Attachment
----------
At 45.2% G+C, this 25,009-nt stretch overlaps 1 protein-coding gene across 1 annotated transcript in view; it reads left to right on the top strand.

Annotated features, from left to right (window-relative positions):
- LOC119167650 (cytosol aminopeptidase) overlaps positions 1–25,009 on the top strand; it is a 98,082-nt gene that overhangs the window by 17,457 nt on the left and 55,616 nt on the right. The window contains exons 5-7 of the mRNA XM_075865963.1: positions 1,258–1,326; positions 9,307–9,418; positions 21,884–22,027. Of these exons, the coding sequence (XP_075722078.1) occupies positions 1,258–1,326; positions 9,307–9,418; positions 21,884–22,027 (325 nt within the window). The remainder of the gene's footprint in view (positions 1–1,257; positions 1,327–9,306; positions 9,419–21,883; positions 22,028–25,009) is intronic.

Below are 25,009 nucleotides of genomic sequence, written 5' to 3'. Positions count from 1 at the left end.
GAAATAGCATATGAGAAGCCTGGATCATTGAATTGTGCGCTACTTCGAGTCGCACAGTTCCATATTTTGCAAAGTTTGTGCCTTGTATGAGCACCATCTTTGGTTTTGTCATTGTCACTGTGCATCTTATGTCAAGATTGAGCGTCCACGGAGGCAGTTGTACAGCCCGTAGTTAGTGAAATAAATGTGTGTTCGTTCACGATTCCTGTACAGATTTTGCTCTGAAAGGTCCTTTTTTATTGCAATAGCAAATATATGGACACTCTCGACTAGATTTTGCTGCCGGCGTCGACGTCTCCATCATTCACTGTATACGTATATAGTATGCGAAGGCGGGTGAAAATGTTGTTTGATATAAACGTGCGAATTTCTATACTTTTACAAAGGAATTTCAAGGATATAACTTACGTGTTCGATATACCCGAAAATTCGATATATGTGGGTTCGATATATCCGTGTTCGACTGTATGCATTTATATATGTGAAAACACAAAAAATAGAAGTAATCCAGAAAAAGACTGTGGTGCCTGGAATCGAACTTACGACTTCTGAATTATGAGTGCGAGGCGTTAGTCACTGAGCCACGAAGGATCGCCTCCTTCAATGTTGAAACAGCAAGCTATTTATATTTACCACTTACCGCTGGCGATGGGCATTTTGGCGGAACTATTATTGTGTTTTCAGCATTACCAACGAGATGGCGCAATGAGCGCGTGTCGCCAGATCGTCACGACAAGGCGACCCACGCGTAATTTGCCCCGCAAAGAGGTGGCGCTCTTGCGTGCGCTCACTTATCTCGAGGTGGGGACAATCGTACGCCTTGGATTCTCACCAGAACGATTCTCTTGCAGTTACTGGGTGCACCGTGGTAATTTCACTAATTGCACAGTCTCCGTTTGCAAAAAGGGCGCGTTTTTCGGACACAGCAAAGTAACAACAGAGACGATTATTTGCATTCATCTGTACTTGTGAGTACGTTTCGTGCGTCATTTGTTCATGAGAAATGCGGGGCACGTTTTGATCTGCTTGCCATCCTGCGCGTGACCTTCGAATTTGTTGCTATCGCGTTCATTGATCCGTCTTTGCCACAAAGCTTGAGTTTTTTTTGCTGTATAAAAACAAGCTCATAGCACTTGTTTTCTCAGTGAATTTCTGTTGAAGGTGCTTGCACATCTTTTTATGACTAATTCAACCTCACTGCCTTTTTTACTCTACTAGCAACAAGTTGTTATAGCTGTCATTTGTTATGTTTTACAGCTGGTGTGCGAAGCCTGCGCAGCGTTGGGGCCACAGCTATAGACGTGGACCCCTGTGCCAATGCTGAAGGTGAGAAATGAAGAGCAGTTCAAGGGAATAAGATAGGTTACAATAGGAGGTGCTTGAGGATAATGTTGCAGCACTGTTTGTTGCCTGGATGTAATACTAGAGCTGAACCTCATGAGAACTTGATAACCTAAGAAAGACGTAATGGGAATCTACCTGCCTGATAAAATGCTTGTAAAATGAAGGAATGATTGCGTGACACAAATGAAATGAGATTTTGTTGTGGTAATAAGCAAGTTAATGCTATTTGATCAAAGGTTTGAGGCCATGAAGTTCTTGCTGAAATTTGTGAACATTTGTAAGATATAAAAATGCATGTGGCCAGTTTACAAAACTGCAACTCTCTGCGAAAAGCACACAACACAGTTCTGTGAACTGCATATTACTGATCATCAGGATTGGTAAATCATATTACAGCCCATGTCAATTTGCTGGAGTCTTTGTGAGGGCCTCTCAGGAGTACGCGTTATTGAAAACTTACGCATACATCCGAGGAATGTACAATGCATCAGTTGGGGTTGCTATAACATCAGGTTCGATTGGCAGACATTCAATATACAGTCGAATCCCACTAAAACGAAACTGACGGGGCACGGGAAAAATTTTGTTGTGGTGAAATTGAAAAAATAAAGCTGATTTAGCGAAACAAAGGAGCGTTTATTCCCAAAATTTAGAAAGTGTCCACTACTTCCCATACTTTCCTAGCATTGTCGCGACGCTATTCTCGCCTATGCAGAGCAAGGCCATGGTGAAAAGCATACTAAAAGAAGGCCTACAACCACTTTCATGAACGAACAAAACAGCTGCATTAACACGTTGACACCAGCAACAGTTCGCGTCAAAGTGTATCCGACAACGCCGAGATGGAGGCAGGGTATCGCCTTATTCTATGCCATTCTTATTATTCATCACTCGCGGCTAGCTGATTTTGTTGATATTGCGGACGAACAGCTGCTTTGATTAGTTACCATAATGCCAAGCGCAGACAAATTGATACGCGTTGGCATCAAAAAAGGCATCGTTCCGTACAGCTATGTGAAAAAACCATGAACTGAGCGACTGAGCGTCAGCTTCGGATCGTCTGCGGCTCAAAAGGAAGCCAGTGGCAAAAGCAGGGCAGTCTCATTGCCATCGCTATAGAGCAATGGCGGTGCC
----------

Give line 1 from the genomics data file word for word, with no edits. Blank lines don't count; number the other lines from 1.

At 45.2% G+C, this 25,009-nt stretch overlaps 1 protein-coding gene across 1 annotated transcript in view; it reads left to right on the top strand.